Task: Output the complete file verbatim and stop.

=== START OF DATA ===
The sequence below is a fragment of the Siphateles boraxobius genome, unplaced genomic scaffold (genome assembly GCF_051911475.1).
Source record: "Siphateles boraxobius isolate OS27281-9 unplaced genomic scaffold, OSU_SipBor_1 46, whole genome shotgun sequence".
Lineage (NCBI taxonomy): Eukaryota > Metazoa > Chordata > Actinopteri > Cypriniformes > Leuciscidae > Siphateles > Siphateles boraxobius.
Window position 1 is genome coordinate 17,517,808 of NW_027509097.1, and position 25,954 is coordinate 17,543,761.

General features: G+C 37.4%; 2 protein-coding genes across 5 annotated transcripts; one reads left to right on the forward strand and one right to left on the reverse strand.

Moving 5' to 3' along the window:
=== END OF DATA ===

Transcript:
The sequence below is a fragment of the Siphateles boraxobius genome, unplaced genomic scaffold (genome assembly GCF_051911475.1).
Source record: "Siphateles boraxobius isolate OS27281-9 unplaced genomic scaffold, OSU_SipBor_1 46, whole genome shotgun sequence".
Lineage (NCBI taxonomy): Eukaryota > Metazoa > Chordata > Actinopteri > Cypriniformes > Leuciscidae > Siphateles > Siphateles boraxobius.
Window position 1 is genome coordinate 17,517,808 of NW_027509097.1, and position 25,954 is coordinate 17,543,761.

General features: G+C 37.4%; 2 protein-coding genes across 5 annotated transcripts; one reads left to right on the forward strand and one right to left on the reverse strand.

Moving 5' to 3' along the window: